OA not OK part 18: Been this way before
Posted on 20 August 2011 by Doug Mackie
Welcome to the last full post in our series about ocean acidification. After this post will be a two part summary. We know CO2 levels have been high in the past. We also know that pH of the ocean has changed before and life survived. What makes this time different? Same answer as for air temperature: rate of change.
There are proxies for past conditions (alkalinity, pH, temperature etc) in the ocean (especially various isotope fractionation processes) but the temporal resolution is not as fine as recent ice core data for atmospheric CO2. However, as we now understand the link between atmospheric and oceanic CO2 we are going to discuss atmospheric CO2.
Figure 17. Atmospheric CO2 over the last 8 glacial cycles to modern times. Composite of datasets from EPICA Dome C (800,000-393,000 years), Vostok (393,000-2400 years), Law Dome (1000 – 50 years), and Mauna Loa (50 years – present).
If we go back into deep geological time there have been times when CO2 was higher even than today. But it was a very different planet then. The last time there was a rapid change in ocean pH was the Palaeocene Eocene Thermal maximum (PETM). A post at sceptical science has discussed this already.
1. We are outside normal CO2 levels
The concentration of CO2 in the atmosphere undergoes quite large fluctuations with each ice age to interglacial period. During an ice age, CO2 is about 180 ppm; during an interglacial warm period CO2 increases to about 280 ppm. Atmospheric CO2 was 280 ppm 200 years ago. It is currently (August 2011) 394 ppm. This is well over 100 ppm above the normal recent maximum.
We know that when atmospheric CO2 is high then Henry's law results in the transfer of CO2 from the atmosphere into the ocean. However we also know that the transfer is not instantaneous and that various physical and biological processes we have mentioned in this series of posts mean that there is usually a disequilibrium between atmosphere and ocean. Nevertheless, the oceans will continue to take up CO2. The rate of uptake may slow as the oceans warm and/or circulation patterns change but those changes to ocean temperature and circulation will bring their own problems.
2. Changes are happening faster than normal.
Hollywood notwithstanding, changes in temperature and CO2 at the start or end of ice ages is slow. Each ice age is different, but on average an ice age lasts for a few tens of thousands of years. At the end of an ice age, the 10 deg C temperature change and the 100 ppm CO2 change occurs over 10,000-15,000 years. CO2 is currently increasing at over 2 ppm per year – over 100 times faster than the glacial-interglacial cycle. Henry's law tells us that CO2 in the ocean is changing at almost the same rate. (Variations in the transfer processes discussed in the previous post account for the disequilibrium).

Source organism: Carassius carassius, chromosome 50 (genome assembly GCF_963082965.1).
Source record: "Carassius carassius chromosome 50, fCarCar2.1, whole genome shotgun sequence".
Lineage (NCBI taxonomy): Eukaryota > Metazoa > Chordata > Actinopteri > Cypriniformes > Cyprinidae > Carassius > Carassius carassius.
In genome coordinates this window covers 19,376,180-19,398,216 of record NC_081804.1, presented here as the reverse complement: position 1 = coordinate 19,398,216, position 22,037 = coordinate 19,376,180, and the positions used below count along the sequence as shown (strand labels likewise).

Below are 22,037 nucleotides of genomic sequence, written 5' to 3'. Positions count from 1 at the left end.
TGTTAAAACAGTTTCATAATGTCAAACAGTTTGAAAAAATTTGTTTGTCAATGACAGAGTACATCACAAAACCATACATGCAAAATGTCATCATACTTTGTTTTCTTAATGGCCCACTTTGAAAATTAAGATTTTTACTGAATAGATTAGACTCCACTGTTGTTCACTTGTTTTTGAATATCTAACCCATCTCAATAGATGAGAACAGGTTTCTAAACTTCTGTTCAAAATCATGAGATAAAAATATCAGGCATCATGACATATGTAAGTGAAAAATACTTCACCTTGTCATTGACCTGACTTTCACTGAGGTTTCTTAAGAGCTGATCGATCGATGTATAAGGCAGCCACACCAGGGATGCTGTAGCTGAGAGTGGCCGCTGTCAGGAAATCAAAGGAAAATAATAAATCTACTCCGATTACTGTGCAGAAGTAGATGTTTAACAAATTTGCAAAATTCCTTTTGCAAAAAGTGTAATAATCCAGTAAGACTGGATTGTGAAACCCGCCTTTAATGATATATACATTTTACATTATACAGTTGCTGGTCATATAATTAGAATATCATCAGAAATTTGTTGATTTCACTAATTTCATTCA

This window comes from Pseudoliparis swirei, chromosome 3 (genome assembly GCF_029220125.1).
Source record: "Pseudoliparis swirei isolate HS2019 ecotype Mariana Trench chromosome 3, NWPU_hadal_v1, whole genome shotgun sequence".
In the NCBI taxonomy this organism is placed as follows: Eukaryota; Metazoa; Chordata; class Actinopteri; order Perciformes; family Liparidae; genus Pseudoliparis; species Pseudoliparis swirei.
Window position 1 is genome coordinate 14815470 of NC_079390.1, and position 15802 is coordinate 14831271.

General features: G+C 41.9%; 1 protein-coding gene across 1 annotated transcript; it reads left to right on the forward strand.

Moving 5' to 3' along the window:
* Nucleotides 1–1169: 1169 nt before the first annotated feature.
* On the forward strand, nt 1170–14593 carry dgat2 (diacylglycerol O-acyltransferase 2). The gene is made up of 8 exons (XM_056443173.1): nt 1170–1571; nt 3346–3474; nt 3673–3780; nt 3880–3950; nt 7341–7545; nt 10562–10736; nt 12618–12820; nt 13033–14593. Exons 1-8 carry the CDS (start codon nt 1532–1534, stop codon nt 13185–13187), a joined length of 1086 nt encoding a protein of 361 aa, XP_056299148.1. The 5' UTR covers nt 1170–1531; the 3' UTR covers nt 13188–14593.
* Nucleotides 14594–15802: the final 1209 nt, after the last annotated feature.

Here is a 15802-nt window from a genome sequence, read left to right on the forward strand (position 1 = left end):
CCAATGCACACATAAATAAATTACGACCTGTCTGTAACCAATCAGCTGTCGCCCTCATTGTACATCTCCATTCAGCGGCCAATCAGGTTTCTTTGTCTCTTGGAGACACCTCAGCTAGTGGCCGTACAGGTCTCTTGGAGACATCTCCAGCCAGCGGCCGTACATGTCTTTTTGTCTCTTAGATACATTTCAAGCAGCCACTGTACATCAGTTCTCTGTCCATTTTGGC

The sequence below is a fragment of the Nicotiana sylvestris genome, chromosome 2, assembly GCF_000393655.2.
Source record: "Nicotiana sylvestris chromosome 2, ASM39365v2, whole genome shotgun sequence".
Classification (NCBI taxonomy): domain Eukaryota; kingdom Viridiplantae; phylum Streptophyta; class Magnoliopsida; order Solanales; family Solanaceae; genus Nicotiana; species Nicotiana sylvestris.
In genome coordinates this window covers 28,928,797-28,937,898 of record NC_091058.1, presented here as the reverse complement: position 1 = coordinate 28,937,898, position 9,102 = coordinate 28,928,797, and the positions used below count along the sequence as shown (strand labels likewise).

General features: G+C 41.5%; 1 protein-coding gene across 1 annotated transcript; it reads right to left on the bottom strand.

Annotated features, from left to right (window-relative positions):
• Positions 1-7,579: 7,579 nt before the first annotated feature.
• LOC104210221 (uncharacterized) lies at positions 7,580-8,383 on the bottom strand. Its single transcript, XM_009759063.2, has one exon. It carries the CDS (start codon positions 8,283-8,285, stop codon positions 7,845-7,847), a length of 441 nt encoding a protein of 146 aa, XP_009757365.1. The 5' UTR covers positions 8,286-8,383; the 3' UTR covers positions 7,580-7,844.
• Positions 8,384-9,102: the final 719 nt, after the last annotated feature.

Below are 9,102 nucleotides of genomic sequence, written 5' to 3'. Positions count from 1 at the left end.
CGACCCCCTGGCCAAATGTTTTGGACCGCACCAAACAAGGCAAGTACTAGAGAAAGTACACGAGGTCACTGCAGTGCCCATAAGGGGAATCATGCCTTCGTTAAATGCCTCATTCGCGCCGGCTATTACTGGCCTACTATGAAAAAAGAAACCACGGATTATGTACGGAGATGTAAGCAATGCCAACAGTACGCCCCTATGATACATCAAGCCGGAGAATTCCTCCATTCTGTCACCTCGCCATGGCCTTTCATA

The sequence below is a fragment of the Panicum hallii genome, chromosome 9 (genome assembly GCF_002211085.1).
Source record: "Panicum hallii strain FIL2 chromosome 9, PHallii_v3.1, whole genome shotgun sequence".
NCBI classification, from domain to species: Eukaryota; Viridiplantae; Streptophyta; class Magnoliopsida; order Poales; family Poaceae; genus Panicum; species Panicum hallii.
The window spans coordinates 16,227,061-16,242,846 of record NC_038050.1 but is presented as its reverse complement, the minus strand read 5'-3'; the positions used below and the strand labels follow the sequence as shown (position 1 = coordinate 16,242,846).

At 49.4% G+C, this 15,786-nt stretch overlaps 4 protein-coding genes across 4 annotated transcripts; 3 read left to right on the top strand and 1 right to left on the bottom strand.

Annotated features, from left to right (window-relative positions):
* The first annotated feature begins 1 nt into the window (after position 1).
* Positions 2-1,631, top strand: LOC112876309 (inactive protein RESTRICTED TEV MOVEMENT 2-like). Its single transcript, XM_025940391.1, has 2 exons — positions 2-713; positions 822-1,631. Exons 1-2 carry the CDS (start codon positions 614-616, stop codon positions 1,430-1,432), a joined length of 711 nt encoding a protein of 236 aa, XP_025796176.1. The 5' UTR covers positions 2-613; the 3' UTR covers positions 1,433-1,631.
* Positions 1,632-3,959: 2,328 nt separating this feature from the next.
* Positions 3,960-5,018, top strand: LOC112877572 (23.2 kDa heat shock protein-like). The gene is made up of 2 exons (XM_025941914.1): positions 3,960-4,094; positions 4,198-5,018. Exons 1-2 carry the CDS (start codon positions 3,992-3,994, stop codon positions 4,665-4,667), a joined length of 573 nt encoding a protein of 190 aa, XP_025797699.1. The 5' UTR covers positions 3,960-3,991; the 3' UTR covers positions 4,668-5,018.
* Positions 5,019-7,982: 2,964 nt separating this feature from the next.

That is, changes in atmospheric CO2 during glacial cycles are slow and occur on the same timescale as the exchange of surface and deepwater. So, CO2 is transported to deep water about as fast as it enters the ocean. However, we are currently adding CO2 to the surface seawater much faster than it can be transported to the deepwater.
Of course, once the CO2 does get into the deepwater then dissolution of CaCO3 sediments will replace some of the lost CO32– but will also increase Total Alkalinity. The ocean carbonate buffer system will not restore the ocean to a preindustrial state. Instead the ocean, and the climate of the Earth as a whole, will converge towards a new stable state. We still don't know precisely what that state will be. It would take another series of 18 posts to describe the current system and several series to describe how we think it will change. OA is not OK.
Before the next two posts of this series (a summary) we want to remind our gentle readers we wrote this series because we had become concerned at misconceptions in wider blogosphere.
We started with Equation 1 because it is so counterintuitive. Equation 1 is essential if you want to understand ocean acidification. However, despite taking 18 posts and 18,000 words we have only scratched the surface of the chemistry. This is not surprising as the concepts we have introduced do not stand alone. Philately is an enormous endeavour and if we have convinced you that Equation 1 is valid then we are well pleased. If we have failed then it hasn't been for want of barmaiding.
Inevitably we have had to leave some things out and simplified others. For each concept we have explained a dozen more support it and cry out for their 15 minutes. Here is a negligently incomplete list of a further 18 Quite Important concepts – each deserving of at least a post – that we didn't mention of skipped lightly over. There are hundreds more.
Burial of CaCO3 sediments
Carbon vs oxygen stoichiometry for combustion of different fossil fuels
Conservative ions and charge balance in seawater
Dissolution of CaCO3 above the lysocline
Inhibition of precipitation
Mass accumulation rate for CaCO3 sediments
Mixed carbonates (when other elements are incorporated)
Net global production of CaCO3
Gentle reader, the idea that humans can have such an effect on our environment seems almost science fiction. Here is Isaac Asimov - science fiction author and science populariser - in 1989 reminding us that he had been talking about the greenhouse effect for over 20 years. Ocean acidification isn't science fiction. It is happening now.
Written by Doug Mackie, Christina McGraw, and Keith Hunter. This post is number 18 in a series about ocean acidification. Other posts: Introduction, 1, 2, 3, 4, 5, 6, 7, 8, 9, 10, 11, 12, 13, 14, 15, 16, 17, 18, Summary 1 of 2, Summary 2 of 2.